Good Reading : March 2006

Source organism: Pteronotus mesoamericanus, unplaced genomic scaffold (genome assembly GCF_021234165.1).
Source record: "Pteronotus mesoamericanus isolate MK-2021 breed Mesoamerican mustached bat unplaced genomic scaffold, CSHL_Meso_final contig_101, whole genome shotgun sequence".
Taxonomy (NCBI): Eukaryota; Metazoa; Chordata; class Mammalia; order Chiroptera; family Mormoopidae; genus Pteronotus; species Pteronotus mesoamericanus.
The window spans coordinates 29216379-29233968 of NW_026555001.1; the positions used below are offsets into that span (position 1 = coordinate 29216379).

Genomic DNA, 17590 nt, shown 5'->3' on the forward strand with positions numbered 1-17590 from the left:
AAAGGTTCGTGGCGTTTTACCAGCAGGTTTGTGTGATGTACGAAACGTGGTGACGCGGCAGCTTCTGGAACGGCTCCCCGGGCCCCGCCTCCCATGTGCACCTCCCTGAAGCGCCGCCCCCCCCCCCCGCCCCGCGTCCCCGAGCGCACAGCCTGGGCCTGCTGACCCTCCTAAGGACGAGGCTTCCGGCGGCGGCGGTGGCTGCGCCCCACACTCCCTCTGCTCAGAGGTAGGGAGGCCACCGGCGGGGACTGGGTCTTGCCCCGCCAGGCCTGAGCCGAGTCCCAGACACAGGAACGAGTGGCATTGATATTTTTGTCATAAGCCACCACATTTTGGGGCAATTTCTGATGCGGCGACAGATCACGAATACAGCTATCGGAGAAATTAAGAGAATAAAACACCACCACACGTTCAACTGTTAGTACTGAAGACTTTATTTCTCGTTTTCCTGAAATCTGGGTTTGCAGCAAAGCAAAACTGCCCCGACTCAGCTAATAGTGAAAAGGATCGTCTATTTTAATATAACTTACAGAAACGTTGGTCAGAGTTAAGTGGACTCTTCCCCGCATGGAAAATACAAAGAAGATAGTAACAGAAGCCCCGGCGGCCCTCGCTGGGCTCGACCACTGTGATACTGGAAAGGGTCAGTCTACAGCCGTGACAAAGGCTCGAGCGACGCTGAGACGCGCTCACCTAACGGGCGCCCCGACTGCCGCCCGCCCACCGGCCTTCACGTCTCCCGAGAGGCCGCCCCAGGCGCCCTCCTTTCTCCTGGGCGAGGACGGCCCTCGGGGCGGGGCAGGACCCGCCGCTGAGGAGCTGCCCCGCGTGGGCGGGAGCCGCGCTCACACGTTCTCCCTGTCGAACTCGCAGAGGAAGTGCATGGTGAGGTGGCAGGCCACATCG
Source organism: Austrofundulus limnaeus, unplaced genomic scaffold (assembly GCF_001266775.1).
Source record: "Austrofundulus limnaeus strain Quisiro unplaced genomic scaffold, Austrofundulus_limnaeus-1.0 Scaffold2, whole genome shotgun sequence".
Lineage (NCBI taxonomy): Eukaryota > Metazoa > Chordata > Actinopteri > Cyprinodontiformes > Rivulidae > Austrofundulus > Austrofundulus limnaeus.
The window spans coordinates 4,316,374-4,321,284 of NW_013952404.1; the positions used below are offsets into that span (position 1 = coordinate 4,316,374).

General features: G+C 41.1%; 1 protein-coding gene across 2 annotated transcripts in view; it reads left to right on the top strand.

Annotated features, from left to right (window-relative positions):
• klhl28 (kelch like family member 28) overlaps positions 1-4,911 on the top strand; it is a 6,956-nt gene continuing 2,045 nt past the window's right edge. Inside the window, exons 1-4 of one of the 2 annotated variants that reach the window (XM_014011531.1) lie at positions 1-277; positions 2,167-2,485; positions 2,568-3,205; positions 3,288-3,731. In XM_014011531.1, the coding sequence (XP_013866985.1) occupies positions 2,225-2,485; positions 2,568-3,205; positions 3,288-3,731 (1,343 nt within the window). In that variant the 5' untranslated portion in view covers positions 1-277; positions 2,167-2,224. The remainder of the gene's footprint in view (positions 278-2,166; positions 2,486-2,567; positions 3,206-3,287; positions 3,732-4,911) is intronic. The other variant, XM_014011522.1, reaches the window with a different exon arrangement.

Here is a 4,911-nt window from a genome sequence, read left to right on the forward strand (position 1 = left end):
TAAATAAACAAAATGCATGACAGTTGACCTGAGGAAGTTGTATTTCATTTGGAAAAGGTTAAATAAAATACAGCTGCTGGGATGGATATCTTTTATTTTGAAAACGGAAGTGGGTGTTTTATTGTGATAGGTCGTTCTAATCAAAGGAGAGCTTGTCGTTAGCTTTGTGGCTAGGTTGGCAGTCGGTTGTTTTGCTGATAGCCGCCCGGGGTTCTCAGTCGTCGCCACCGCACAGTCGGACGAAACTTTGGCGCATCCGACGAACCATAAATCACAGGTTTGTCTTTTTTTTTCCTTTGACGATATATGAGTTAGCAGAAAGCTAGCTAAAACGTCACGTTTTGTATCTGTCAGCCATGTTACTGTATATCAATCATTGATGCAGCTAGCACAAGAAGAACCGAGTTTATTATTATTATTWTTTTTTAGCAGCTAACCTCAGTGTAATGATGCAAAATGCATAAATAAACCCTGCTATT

12 goodreading ı MARCH 2006 The eight-year-old boy is watching the news on television when his mother and sister walk in. ‘What’s in the bags?’ his sister asks. ‘The bits of the bodies of people who have been blown up,’ he replies and goes back to his milk and toast. On screen, police and emergency workers continue to sort through the devastation caused by the bomb at the Abercor n in Belfast. The boy’s mother is shocked by his matter-of-fact response to what she recognises as profoundly abnor mal circumstances. Nick Earls now realises that this interchange was one of the motivating factors in his parents’ decision to leave Northern Ireland in 1972.The image lay dormant in his subconscious for thirty years, only to surface as a scene in his recent novel,The Thompson Gunner, where the main character makes the same comment to her moth- er while watching this footage. Earls thought, at the time of writing it, that he had made up the scene, but he even got the name of the place right: ‘the Abercorn’. Another childhood memory has made it onto the pages of his latest novel: lying in his pram under the yellow flowers of the laburnum tree, feeling a sense of excite- ment and confusion as the flowers dropped from the tree and fell into the pram. These are contrasting images from his childhood in Northern Ireland, as paradoxical as their lifestyle – an idyllic 1620 farm homestead, where he could see Scotland across the water on a clear day; the routine body searches the family had to endure when shopping in Belfast. An early childhood in Ireland has resurfaced recently in the writing of Brisbane author NICK EARLS. He explains his family background and how it has affected his writing to FRANCI CANTATORE. author profile you can take the boy out of Ireland...